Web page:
State Lawmakers are just one vote away from passing a same-sex marriage bill in New York.
The legislation could hinge on two key votes by Senators from Westchester and the Hudson Valley
State Senator Greg Ball (R-C, Patterson), whose district includes Peekskill, Yorktown, Somers, Mount Kisco and Bedford announced Wednesday that he does not support the bill as it's currently written. "We have some real issues, still, with the language, particularly the religious protections that I would like to see. We got a small percentage of them, but not all of them. If this passes, we're gonna see problems like we've seen in other states, where Catholic adoption agencies and other related organizations are forced to shut down. That would be a real problem," said Ball.
The Senator said he "made it clear to Governor Cuomo" that he would be an "absolute no vote," unless there are proper religious exceptions, including the Catholic Church. "We can push forward an issue without it being a compete affront on those who have strongly-held religious beliefs," said Ball. State Assemblyman Steven Saland (R-Poughkeepsie), who is considered to be another swing vote, has stated that he is "undecided" about the measure.
Despite public perception, local clergymen in northern Westchester support the upcoming same-sex marriage bill.
As far as I am concerned, this is more a civil rights issue than a religious matter, said Reverend Steve Phillips of United Methodist Church in Pleasantville. I often hear people say that the Bible insists that a marriage is between one man and one woman. Frankly, I cannot find where it says this. As I read the sacred texts, they are primarily concerned with restorative justice, compassion, love and equanimity. Sexuality, homosexual or otherwise, hardly rises to the level of a minor concern in relation to these themes.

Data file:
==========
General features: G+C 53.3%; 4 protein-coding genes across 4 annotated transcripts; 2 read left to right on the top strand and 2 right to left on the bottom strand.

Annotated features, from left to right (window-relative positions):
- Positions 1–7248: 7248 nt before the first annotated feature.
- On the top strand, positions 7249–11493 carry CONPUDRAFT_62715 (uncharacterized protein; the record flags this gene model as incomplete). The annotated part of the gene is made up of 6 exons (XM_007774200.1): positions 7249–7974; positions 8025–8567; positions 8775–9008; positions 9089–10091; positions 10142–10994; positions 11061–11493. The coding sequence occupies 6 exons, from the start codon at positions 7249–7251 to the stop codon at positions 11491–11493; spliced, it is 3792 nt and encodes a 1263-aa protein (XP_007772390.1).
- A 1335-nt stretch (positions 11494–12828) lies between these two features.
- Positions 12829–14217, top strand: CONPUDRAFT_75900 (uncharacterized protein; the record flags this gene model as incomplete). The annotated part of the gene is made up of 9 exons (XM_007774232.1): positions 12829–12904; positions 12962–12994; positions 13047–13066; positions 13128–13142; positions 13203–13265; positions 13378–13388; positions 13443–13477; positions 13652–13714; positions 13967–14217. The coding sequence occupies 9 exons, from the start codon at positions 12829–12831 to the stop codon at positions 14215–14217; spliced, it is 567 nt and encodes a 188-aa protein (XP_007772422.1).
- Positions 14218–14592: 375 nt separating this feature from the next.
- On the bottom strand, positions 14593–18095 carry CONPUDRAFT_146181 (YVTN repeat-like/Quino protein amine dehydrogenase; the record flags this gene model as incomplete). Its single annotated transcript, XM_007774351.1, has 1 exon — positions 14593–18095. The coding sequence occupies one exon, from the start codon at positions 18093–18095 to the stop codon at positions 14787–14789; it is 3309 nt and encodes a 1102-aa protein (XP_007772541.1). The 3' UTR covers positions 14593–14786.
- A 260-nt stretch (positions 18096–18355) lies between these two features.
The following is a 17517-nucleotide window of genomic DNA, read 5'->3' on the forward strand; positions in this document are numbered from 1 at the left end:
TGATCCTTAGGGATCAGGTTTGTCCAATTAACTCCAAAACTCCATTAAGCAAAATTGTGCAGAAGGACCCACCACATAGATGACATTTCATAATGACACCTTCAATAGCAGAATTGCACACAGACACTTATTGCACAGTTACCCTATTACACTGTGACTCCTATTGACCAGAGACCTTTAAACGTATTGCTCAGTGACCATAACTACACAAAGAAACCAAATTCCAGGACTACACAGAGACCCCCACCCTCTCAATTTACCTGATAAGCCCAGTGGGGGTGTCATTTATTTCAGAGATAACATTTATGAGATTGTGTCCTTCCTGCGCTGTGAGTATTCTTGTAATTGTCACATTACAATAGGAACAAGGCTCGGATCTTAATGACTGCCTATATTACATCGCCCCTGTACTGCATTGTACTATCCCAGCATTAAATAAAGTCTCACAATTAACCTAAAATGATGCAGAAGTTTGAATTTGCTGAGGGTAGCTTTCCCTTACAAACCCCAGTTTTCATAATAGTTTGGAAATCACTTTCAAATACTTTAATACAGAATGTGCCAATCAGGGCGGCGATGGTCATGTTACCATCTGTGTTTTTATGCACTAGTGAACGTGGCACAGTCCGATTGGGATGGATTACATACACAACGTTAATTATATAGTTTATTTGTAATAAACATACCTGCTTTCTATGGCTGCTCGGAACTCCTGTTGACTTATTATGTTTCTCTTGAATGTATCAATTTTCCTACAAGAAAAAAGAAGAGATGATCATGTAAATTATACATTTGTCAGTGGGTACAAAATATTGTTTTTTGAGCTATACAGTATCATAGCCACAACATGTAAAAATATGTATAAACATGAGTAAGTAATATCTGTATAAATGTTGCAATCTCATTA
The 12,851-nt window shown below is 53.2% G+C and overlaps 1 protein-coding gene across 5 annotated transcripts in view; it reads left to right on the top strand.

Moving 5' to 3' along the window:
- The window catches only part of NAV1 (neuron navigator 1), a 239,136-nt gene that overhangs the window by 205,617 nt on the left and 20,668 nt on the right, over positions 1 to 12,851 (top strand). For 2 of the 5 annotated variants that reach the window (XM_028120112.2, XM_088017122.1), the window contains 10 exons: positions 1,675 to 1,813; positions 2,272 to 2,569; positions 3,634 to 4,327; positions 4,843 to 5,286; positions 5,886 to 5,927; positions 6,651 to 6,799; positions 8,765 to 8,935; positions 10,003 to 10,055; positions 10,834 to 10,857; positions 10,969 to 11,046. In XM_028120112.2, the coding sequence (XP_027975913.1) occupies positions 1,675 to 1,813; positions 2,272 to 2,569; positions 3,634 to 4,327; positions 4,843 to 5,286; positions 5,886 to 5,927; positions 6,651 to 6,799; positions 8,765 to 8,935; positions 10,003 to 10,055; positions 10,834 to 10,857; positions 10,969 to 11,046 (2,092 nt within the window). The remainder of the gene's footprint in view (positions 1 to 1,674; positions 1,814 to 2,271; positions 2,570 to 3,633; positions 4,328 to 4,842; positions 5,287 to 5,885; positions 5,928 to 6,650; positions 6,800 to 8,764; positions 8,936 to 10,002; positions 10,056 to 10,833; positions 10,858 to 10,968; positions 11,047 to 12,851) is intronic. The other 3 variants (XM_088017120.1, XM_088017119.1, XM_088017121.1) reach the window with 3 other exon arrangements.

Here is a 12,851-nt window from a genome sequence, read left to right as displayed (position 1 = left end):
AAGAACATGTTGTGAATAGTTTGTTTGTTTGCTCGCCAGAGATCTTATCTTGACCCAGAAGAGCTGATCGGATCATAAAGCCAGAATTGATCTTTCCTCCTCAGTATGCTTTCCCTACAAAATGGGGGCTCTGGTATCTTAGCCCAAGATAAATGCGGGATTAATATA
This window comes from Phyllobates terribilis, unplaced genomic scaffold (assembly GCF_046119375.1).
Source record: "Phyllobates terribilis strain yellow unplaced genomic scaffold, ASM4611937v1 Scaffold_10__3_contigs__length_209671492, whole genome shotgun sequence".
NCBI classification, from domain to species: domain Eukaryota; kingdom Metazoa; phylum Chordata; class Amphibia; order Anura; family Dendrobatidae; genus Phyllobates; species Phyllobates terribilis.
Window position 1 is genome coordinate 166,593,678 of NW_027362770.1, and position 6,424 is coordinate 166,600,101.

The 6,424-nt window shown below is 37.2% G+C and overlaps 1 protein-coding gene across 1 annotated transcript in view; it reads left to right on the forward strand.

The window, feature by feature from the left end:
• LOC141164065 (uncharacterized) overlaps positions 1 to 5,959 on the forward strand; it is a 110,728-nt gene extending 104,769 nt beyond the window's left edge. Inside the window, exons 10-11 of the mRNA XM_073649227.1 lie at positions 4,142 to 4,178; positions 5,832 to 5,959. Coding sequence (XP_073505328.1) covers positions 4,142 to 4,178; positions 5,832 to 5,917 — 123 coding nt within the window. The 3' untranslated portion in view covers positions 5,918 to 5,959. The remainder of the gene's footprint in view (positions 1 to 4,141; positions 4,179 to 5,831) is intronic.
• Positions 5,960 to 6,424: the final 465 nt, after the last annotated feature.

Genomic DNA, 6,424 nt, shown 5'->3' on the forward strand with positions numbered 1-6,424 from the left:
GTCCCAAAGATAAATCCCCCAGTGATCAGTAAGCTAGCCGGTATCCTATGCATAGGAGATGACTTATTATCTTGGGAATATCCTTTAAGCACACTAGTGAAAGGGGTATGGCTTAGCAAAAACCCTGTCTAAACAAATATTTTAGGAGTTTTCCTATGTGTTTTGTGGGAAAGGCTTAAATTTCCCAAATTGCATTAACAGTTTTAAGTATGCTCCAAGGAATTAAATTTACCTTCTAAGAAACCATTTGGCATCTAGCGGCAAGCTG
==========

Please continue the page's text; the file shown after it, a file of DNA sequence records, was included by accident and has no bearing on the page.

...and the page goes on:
Same-sex marriage legislation was defeated in the New York State Senate in 2009. It has passed in the Assembly numerous times. If approved, New York would become the sixth state in the nation to issue same-sex marriage licenses. Gay marriages are currently recognized in New Hampshire, Connecticut, Massachussetts, Iowa, Vermont, Washington D.C. and Oregon.
In my career as a priest I have had several hours of pre-marital counseling with heterosexual couples, said Reverend Dr. Joel Clark Mason, Rector at The Church of St. Mary the Virgin in Chappaqua. The work in those sessions is to determine if a sacred bond exists between these two individuals that will make them one. If that bond exists between two human beings then all that is needed to complete the sacrament of marriage is a ceremony proclaiming it in the presence of God and witnesses. That sacrament is not dependent upon sexual organs - it is dependent upon an abiding love between two individuals.
One of the most outspoken critics of same-sex marriage has been New York Archbishop Timothy Dolan. In a recent blog posting, Dolan commented, "Last time I consulted an atlas, it is clear we are living in New York, in the United States of America-not in China or North Korea. In those countries, government presumes daily to 'redefine' rights, relationships, values and natural law. There, communiques from the government can dictate the size of families, who lives and who dies and what the very definition of 'family' and 'marriage' means."A vote on the measure is expected either Thursday or Friday. Governor Cuomo has said he supports same-sex marriages, and is expected to sign the bill, if it's passed.
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